Team Roping Kings Get Hall of Fame Crown
LLANO — Ken “Speed” Williams and Rich Skelton ruled the rodeo arena when it came to team roping. The duo were crowned with a record eight consecutive Professional Rodeo Cowboys Association world titles from 1997-2004.
The duo are about to rope in another accolade: Each will be inducted into the ProRodeo Hall of Fame on Saturday, Aug. 4, in Colorado Springs, Colorado. The PRCA announced they are headlining the 2018 class, which also includes legendary barrel man Leon Coffee, a Blanco native.
“We hoped that, one day, it would happen,” said Skelton, who was the heeler. “We had some luck and success. It’s overwhelming.”
“We both had the same common goals,” added Williams, the header. “We both wanted to win a world title. It was the right time. All the marbles fell into place.”
Williams qualified for the Wrangler National Finals Rodeo 15 times (1988, 1994, 1996-2008), and Skelton of Llano has 22 NFR qualifications on his résumè (1990-2006, 2009-10, 2013-15).
Williams, who is still competing, is one of six team ropers to qualify for the National Finals Rodeo as both a header and a heeler.
Team roping is a two-person sport featuring a header and a heeler. When the steer is released from the chute, the ropers race after it with the header lassoing the animal’s horns and turning it, allowing the heeler to come in and rope its hind legs. The team with the fastest time wins.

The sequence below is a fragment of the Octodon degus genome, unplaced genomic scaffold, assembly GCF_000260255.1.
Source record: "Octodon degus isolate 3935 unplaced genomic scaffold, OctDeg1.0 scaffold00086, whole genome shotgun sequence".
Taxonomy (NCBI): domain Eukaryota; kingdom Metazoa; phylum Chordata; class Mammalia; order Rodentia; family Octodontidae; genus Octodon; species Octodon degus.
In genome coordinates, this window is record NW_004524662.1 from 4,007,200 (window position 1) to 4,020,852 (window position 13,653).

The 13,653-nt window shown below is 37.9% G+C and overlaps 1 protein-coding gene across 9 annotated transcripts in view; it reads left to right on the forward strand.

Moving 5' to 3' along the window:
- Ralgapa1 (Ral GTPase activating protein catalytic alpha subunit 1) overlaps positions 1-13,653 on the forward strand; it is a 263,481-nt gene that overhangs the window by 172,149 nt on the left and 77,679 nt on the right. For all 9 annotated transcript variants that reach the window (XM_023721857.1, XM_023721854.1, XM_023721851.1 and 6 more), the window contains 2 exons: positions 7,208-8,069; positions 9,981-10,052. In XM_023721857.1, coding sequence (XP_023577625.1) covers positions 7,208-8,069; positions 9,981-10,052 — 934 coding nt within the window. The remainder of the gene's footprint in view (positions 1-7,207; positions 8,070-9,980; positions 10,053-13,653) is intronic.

While their accomplishments are impressive, their humble beginnings as a team are awe-inspiring.
Skelton had first teamed with Tee Woolman, also of Llano, while Williams had partnered with Clay O’Brien Cooper. Woolman and Cooper decided to return home in 1997, while Skelton and Williams still wanted to compete. They were both on the road in the Pacific Northwest at the time. Their options were to return to Texas or find new partners.
“We decided to stay and rope together and see how it turned out,” Skelton said.
The two won at Pendleton, Oregon, in the first two weeks of their partnership, and that quick success fueled them to keep going.
They ended the year by winning their first world championship, an unexpected feat, Williams said, because they’d only been roping together for a few months.
Skelton said the secret to their success was the two thought of little else other than roping. They practiced morning, noon, and night – always looking for ways to be faster and better.
Williams even moved into an apartment built in Skelton’s barn in Llano for a couple of months.
“We did whatever it took to get the job done,” Williams said. “You have to have a work ethic and a willingness to practice.”
Williams compared their partnership to a marriage, noting there were negotiations and things each had to give up for the team to succeed. It also took a lot of hard work.
“When you win, it makes it a lot easier to move forward,” he said. “Frustration comes when you don’t win. (Skelton) always put in the effort. He always wanted to practice, always wanted to try to get things better. That was a trait we both had.”
They also had great horses, Skelton said, which played a huge role in the team’s success.
Then, there was Williams the innovator, who is credited with changing the sport of team roping. He created a new style of swinging the rope in the box that lowered catching times and won money.